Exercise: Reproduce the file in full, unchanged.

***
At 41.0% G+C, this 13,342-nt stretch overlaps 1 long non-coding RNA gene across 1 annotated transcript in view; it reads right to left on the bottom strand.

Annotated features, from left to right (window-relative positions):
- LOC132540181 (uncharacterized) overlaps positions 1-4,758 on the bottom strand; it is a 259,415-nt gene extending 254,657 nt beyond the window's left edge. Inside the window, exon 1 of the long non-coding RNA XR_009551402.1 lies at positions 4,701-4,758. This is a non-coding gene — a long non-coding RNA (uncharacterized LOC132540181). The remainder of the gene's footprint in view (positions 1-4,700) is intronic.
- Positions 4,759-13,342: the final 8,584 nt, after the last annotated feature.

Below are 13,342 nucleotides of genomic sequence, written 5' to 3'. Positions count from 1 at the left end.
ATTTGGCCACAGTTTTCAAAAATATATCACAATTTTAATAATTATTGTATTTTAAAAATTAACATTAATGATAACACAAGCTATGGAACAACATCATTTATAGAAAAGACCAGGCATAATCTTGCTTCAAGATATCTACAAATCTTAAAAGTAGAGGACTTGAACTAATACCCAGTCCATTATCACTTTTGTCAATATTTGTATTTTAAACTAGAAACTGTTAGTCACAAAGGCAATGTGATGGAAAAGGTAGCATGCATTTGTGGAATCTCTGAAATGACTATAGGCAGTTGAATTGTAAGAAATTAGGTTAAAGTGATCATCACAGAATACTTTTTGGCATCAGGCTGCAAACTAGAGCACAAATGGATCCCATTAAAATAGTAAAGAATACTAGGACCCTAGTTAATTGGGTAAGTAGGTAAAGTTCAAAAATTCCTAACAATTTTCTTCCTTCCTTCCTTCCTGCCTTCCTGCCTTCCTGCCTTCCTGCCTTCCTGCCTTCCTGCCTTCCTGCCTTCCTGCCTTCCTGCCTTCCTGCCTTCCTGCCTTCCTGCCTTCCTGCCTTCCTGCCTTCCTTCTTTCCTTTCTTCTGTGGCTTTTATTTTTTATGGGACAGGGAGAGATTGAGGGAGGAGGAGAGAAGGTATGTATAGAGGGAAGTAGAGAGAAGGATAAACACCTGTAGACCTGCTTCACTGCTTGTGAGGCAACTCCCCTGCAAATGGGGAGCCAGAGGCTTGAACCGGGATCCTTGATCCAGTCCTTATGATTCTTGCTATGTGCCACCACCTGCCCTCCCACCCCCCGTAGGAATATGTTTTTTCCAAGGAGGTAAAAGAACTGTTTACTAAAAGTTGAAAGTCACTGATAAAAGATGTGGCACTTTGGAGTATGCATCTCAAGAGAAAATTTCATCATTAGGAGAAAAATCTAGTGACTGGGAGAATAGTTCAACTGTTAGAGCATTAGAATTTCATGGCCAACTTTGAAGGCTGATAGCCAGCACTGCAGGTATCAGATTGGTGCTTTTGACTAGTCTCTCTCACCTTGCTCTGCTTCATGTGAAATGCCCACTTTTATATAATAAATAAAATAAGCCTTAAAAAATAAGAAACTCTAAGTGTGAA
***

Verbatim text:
At 41.0% G+C, this 13,342-nt stretch overlaps 1 long non-coding RNA gene across 1 annotated transcript in view; it reads right to left on the bottom strand.

Annotated features, from left to right (window-relative positions):
- LOC132540181 (uncharacterized) overlaps positions 1-4,758 on the bottom strand; it is a 259,415-nt gene extending 254,657 nt beyond the window's left edge. Inside the window, exon 1 of the long non-coding RNA XR_009551402.1 lies at positions 4,701-4,758. This is a non-coding gene — a long non-coding RNA (uncharacterized LOC132540181). The remainder of the gene's footprint in view (positions 1-4,700) is intronic.
- Positions 4,759-13,342: the final 8,584 nt, after the last annotated feature.

Below are 13,342 nucleotides of genomic sequence, written 5' to 3'. Positions count from 1 at the left end.
ATTTGGCCACAGTTTTCAAAAATATATCACAATTTTAATAATTATTGTATTTTAAAAATTAACATTAATGATAACACAAGCTATGGAACAACATCATTTATAGAAAAGACCAGGCATAATCTTGCTTCAAGATATCTACAAATCTTAAAAGTAGAGGACTTGAACTAATACCCAGTCCATTATCACTTTTGTCAATATTTGTATTTTAAACTAGAAACTGTTAGTCACAAAGGCAATGTGATGGAAAAGGTAGCATGCATTTGTGGAATCTCTGAAATGACTATAGGCAGTTGAATTGTAAGAAATTAGGTTAAAGTGATCATCACAGAATACTTTTTGGCATCAGGCTGCAAACTAGAGCACAAATGGATCCCATTAAAATAGTAAAGAATACTAGGACCCTAGTTAATTGGGTAAGTAGGTAAAGTTCAAAAATTCCTAACAATTTTCTTCCTTCCTTCCTTCCTGCCTTCCTGCCTTCCTGCCTTCCTGCCTTCCTGCCTTCCTGCCTTCCTGCCTTCCTGCCTTCCTGCCTTCCTGCCTTCCTGCCTTCCTGCCTTCCTGCCTTCCTGCCTTCCTTCTTTCCTTTCTTCTGTGGCTTTTATTTTTTATGGGACAGGGAGAGATTGAGGGAGGAGGAGAGAAGGTATGTATAGAGGGAAGTAGAGAGAAGGATAAACACCTGTAGACCTGCTTCACTGCTTGTGAGGCAACTCCCCTGCAAATGGGGAGCCAGAGGCTTGAACCGGGATCCTTGATCCAGTCCTTATGATTCTTGCTATGTGCCACCACCTGCCCTCCCACCCCCCGTAGGAATATGTTTTTTCCAAGGAGGTAAAAGAACTGTTTACTAAAAGTTGAAAGTCACTGATAAAAGATGTGGCACTTTGGAGTATGCATCTCAAGAGAAAATTTCATCATTAGGAGAAAAATCTAGTGACTGGGAGAATAGTTCAACTGTTAGAGCATTAGAATTTCATGGCCAACTTTGAAGGCTGATAGCCAGCACTGCAGGTATCAGATTGGTGCTTTTGACTAGTCTCTCTCACCTTGCTCTGCTTCATGTGAAATGCCCACTTTTATATAATAAATAAAATAAGCCTTAAAAAATAAGAAACTCTAAGTGTGAA